If there is one thing northern Norway likes to pride itself on, it is that, even when relations with Russia are strained, practical matters like border crossings, commerce and maritime-rescue training are kept aside from the dispute. And, indeed, these have continued despite Moscow’s starting a war against Ukraine on 24 February. But, as the West, including Oslo, has imposed increasingly tougher sanctions to punish the Kremlin, Norway’s domestic intelligence agency, the PST, is growing ever more concerned that Moscow may be seeking to use this openness to bring Norwegians around to the Kremlin’s way of thinking about the war.
In response, the Norwegian government announced last week that it was proposing that the Storting, the national assembly, add an additional 100 million kroner (€10 million) to the PST’s 2.1 billion kroner budget to help it sniff out and respond to things like sabotage, influence operations and outright spying.
Most of the money would be spent on counter-intelligence operations in Norway’s northern regions, including Finnmark and Troms, a county bordering Russia, as well as in Svalbard, which is administered from Oslo. The extra funds would be used for things like more equipment and more employees whose main job would be to keep a close eye on social media in order identify disinformation and to trace it back to its source. In Svalbard, Oslo would like to use 8 million kroner to carry out random ID checks of people entering and leaving the territory. Systematic checks are not planned, but they could be implemented later if the situation requires, according to the justice ministry.
Despite the sometime friendship, Norway, the PST wrote in its annual threat assessment, published on 12 February, has “special challenges” when it comes Russia (this is the same way it describes Norway’s relationship with China, Pakistan and Iran). The war against Ukraine and the retaliatory sanctions have not made the situation any easier, the justice ministry said when proposing the increased funding, noting that the PST now warns that the threat of Russian intelligence operations is even higher than it was when the assessment was compiled.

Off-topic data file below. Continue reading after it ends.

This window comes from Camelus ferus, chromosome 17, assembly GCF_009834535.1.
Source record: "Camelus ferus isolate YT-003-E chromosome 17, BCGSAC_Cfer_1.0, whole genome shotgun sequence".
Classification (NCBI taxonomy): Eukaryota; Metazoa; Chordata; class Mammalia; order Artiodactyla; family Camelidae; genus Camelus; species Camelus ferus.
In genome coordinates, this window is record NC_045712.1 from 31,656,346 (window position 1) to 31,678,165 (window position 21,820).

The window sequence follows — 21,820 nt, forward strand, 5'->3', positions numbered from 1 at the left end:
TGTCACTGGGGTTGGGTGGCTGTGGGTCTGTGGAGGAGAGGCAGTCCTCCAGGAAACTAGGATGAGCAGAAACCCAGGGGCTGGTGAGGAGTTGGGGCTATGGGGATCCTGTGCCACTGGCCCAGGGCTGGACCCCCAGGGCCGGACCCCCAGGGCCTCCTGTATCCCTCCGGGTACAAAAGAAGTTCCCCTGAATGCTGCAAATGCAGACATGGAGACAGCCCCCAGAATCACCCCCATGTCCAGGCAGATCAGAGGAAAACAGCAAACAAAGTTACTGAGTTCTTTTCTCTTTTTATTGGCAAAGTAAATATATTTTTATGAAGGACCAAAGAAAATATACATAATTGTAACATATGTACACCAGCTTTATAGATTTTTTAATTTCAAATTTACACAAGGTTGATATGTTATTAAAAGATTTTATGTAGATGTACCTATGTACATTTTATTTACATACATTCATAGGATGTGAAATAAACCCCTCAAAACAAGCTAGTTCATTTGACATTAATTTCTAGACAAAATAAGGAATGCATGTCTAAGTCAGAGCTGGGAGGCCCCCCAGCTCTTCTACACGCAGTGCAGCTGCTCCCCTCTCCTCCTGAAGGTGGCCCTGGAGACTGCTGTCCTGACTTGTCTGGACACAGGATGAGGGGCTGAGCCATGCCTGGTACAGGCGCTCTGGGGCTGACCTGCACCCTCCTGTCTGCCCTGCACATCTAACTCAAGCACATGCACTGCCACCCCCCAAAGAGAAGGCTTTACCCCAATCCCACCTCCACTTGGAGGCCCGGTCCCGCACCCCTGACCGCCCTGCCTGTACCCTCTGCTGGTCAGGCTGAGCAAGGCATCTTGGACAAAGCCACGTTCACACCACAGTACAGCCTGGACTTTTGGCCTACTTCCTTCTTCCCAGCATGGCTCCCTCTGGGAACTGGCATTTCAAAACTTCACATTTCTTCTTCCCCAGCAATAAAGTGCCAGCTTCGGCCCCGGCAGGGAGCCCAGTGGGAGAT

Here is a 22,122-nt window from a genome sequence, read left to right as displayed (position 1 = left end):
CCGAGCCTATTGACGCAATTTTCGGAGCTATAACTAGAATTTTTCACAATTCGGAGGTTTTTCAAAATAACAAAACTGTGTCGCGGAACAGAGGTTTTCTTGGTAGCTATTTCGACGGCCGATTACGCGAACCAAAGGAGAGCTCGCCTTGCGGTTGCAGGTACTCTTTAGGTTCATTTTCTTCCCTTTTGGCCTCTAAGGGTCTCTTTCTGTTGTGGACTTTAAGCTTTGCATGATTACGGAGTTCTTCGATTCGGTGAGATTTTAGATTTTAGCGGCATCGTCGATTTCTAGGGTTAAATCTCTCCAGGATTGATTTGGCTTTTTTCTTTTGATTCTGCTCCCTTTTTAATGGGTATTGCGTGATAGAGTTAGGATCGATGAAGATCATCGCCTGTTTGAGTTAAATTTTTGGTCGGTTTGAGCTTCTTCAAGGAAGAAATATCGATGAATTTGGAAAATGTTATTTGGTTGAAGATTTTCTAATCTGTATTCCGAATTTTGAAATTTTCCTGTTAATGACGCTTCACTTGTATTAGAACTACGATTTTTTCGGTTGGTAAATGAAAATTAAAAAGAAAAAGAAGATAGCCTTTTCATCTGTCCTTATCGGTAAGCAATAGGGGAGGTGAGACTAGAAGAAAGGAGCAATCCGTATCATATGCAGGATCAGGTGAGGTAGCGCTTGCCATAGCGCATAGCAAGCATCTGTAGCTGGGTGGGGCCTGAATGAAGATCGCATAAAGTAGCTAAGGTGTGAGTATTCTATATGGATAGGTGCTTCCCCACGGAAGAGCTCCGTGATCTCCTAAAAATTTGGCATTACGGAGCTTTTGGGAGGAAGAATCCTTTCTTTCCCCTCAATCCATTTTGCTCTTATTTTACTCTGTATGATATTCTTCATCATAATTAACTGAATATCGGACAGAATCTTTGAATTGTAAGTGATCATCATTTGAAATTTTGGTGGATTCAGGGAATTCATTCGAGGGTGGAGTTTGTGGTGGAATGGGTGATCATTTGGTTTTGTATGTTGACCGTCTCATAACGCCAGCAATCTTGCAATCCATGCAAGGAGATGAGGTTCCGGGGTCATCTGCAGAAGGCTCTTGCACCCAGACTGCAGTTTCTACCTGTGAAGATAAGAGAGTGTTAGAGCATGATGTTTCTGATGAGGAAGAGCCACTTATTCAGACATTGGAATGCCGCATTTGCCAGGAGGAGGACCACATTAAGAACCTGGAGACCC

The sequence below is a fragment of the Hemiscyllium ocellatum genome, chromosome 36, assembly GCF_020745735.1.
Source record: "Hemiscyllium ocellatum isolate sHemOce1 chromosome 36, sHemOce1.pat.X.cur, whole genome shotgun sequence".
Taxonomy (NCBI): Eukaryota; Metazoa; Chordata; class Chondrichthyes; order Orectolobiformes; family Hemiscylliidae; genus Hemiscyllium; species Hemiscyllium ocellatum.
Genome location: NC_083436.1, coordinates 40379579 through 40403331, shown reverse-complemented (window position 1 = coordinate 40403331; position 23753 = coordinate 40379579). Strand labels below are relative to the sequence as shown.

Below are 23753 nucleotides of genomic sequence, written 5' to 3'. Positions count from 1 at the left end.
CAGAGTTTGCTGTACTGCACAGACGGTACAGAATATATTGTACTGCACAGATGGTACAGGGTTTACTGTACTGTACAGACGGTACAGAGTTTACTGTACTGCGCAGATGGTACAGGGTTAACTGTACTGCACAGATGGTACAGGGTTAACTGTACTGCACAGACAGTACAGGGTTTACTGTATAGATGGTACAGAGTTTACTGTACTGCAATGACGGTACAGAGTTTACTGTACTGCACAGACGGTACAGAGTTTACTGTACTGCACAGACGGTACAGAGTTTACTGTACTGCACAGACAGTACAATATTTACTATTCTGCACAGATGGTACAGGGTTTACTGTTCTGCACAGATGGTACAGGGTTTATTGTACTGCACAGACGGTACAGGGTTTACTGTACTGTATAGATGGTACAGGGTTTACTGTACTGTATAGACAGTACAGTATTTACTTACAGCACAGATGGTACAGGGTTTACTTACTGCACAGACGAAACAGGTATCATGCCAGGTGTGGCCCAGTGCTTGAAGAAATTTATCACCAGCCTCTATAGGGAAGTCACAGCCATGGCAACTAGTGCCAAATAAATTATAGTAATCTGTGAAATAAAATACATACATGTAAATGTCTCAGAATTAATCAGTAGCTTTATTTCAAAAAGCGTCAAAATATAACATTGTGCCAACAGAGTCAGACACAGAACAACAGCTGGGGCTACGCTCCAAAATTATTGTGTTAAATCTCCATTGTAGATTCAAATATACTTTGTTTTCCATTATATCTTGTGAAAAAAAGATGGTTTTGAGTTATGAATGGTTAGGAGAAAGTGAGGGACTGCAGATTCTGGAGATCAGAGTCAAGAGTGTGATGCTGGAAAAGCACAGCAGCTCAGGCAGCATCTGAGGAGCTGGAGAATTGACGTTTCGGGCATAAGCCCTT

The concerns are not groundless: Russia has probably been involved in espionage operations in the past, including what the PST describes as a “serious and unexplained” 2020 hacking incident in which the administration of Universitetet i Tromsø, as well as some of the faculty members in its Arctic-studies programme, had their e-mail accounts broken into. The PST expects that, the more its snoops look, the more suspicious things they will find, but it reckons that most of the concerns they look into will turn out to be harmless activity. That, too, should be a source of pride.
Kevin McGwin, PolarJournal
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